Having medicinal, protective, and instrumental purposes: it was one multifunctional tree. Josh continued to spot native ingredients and the uses of plants along our bushwalk. If he hadn’t been there to tell us what was what, we likely would have been oblivious to this natural department store we found ourselves browsing. Camping in the bush would never be the same.
Icicle-shaped stalactites hang from the cave's ceiling. (Tourism WA)
THE LONG AND WINDING CAVES ROAD
Margaret River’s main scenic drag, Caves Road, tells it like it is. Beneath the Leeuwin Naturaliste Ridge, over 100 limestone caves are found underground, all formed roughly one million years ago.
Ngilgi Cave joins a handful of intricate karst cave systems, Lake Cave, Jewel Cave, and Mammoth Cave, open to the public. And with being an aptly named destination, Ngilgi Cave — meaning ‘a place of caves’ — is located in Yallingup, and upon arrival we headed down the narrow staircase to access the cave.
The cave was discovered in 1899 by European settlers and was initially named Yallingup Cave. Soon after its discovery, it became the region’s main attraction. In its first few years of being open to the public, it had electric lights installed so visitors could experience the cave in all its shimmery glory and retreat to nearby Caves House Hotel, now an iconic heritage-listed hotel. In 2000, the cave’s name reverted to its original name, Ngilgi, after the Dreamtime good spirit of the ocean who defeated the evil spirit, Wolgine.
The story of Ngilgi is part of the heritage of the Wardandi people, who are the cave’s traditional custodians. According to Australian Indigenous mytholo›y, Indigenous people used to collect their water from the cave’s entrance. Once Wolgine started loitering in the cave, water began to dry up, and food became scarce. Ngilgi lived in the ocean and always kept a watchful eye on tribes in the region. After seeing his people suffer, the ocean spirit decided to do something about Wolgine.
He banded with other good spirits — waves, wind, rain, thunder, lightning — to make the most frightening storm, and a fierce battle soon ensued. It terrified Wolgine, retreating into the cave and begging for mercy. Ngilgi told him he could leave, but he was not to ever revisit the area. Wolgine made his hasty exit, bursting out from the cave and developing the entrance to what we see today. Ngilgi decided to make the cave home, and food became plentiful again for the local people.
In the cave’s amphitheatre, Josh pulled out his didgeridoo to stage a one-of-a-kind concert experience. I soon got goosebumps hearing Josh’s low pitch, rhythmic sounds echoing throughout the crystal chamber. His music was so beautiful and raw, and made a great impact on us on all. Who knew Margaret River had such excellent underground acoustics? It was a stirring performance in a truly unique setting.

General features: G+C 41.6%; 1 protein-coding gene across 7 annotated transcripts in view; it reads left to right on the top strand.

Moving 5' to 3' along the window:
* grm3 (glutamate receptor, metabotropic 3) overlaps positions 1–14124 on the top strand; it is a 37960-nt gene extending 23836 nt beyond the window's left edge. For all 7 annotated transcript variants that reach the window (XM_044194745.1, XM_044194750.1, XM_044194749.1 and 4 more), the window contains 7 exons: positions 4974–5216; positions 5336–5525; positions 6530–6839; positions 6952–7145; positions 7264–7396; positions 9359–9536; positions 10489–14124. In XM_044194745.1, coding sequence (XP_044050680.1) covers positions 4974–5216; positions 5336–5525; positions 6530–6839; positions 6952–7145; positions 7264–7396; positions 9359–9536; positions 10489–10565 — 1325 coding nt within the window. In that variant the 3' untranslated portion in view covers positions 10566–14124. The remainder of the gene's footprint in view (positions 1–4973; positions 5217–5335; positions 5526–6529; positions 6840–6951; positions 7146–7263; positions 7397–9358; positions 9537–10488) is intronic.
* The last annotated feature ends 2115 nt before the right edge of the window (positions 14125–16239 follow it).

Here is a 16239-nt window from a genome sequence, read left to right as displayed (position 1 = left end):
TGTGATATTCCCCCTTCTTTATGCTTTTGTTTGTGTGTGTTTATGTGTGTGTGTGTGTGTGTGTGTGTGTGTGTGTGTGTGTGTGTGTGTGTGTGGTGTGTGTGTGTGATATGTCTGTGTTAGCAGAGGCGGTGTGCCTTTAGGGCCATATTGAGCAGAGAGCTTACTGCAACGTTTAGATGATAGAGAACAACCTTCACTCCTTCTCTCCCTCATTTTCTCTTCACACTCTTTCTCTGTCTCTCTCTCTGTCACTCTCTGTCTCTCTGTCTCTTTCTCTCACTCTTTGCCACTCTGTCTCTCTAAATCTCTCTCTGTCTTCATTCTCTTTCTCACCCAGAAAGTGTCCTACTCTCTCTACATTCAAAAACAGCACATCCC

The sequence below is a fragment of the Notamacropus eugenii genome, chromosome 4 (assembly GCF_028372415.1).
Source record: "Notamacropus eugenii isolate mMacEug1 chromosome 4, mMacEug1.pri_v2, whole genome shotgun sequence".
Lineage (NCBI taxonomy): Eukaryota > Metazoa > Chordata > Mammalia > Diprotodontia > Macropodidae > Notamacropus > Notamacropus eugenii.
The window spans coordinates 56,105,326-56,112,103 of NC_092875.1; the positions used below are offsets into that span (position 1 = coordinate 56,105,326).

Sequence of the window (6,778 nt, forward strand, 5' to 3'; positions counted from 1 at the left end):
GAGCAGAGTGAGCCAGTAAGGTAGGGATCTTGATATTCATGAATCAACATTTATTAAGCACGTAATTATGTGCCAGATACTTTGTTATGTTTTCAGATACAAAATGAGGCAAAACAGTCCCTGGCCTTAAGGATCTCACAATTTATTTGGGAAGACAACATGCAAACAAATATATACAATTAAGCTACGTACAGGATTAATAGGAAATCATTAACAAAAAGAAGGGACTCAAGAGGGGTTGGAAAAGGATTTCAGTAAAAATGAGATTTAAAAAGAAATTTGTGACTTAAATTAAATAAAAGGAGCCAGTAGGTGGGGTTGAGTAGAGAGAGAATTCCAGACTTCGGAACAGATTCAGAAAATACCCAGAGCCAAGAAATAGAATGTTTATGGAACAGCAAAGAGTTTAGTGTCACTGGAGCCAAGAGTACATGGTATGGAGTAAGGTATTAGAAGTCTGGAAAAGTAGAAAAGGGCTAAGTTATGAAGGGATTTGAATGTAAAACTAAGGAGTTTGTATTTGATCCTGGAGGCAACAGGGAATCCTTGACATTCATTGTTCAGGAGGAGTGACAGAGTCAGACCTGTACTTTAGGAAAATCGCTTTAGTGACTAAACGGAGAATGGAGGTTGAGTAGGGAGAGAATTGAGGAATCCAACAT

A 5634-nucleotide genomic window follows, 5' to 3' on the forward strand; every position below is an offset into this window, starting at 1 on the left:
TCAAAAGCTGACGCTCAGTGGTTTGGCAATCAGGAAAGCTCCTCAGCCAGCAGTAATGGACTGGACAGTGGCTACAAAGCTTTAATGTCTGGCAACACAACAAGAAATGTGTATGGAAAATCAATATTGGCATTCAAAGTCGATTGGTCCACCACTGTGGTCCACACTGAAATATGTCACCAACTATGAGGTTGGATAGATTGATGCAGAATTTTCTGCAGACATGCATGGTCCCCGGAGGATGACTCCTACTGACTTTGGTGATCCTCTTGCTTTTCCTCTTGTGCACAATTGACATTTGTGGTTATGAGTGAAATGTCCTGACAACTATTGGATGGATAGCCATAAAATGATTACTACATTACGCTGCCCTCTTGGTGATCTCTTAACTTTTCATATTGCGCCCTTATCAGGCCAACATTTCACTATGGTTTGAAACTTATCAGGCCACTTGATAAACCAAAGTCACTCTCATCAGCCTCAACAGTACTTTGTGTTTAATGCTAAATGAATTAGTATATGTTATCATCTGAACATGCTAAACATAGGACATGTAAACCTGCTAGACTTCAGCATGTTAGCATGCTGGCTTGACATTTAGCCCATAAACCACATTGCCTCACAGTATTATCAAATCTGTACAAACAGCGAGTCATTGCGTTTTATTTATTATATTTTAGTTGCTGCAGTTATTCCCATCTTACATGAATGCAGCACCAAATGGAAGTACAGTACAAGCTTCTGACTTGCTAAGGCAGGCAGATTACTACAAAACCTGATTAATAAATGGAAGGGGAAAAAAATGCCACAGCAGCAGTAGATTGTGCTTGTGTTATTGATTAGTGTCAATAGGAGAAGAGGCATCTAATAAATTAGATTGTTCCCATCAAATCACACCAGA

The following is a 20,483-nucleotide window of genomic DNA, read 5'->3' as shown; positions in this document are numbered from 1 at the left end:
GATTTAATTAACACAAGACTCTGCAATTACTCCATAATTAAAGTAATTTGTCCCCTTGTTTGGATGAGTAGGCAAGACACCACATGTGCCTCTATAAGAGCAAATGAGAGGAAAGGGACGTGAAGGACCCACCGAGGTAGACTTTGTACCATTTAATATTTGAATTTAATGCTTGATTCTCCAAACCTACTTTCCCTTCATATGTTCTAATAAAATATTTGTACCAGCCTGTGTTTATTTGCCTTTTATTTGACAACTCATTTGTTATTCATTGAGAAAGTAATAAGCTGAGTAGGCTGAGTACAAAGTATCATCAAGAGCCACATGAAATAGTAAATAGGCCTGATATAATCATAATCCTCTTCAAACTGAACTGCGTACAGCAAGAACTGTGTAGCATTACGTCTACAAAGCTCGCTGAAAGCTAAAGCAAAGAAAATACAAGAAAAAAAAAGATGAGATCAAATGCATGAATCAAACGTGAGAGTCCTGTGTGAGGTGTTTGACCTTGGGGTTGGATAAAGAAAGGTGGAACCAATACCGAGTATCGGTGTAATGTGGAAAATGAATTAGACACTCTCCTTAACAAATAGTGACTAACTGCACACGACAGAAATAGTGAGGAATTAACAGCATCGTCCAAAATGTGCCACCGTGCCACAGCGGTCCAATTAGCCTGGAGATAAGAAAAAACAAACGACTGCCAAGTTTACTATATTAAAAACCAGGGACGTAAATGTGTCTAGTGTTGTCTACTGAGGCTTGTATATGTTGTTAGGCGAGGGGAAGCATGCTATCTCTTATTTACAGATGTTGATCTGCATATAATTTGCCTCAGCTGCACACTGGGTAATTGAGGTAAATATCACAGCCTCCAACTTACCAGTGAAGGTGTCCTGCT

We were left to explore the cave’s dimly lit labyrinth after the one-man show. I slowly treaded its boardwalks snaking around the cave with some bends requiring slight body distortion when faced with the cave’s innate beauty: mineral growths mimicking shards of glass, dripping candle wax, upside mushrooms, and chandeliers. Just like artwork, it’s all open to interpretation.
BUSH TUCKER TIME
We soon saw the light again as we gathered in a hidden bush camp nearby the cave. Sitting on wooden logs around camp, Josh soon brought on the heat. He demonstrated the art of traditional fire lighting by rubbing a stick onto another stick placed on the ground that looked as though a hole punch had carved it.
Forget the Bunnings trip — low ground Balga bush was the preferred fire starter and, after a few minutes of Josh rubbing sticks together, the fire flickered to life. Josh used breathing techniques to grow the fire then as it got bigger, he transferred the fiery Balga bush onto the pit, and a campfire was ablaze. As ‘easy’ as he made it out to look, I’m sure I will still be using a fire starter for the next campfire. That level of survival skill would forever be a work in progress.
Shawls made of kangaroo skins lay on the floor like flattened fur rugs with many artefacts laid across them. Boomerangs, shields, cooking rocks, grinding stones, a grand display of items that were soon passed around like a show and tell.
Protecting the produce
An encore performance soon followed with Josh playing the didgeridoo, mixing it up with drums. I was hungry for more. It didn’t help that the smells wafting by alerted us to what was ahead: lunch.
After hours of learning about local Indigenous culture, it was time to get an authentic taste of it. It was my kind of bush tucker, with a spread of homemade kangaroo meatballs, lemon myrtle marinated chicken, quandong jams showcasing the delicious flavours of native ingredients. Yum.
I was content by the end of it and not just from the food — I felt a sense of gratitude seeing our country through the eyes of a man who embodies the world’s oldest living culture, and his story is to be continued.
- Ph: 0412 415 355
- E: firstname.lastname@example.org
- W: koomaldreaming.com
Welcome to Country
- Online portal for Indigenous tours
- W: experience.welcometocountry.com
- New local marketplace in Bunbury, inspired by the land and featuring local Indigenous artworks, artisan delicacies and fresh produce of the region.
- Ph: 0448 705 390
- W: originsmarket.com.au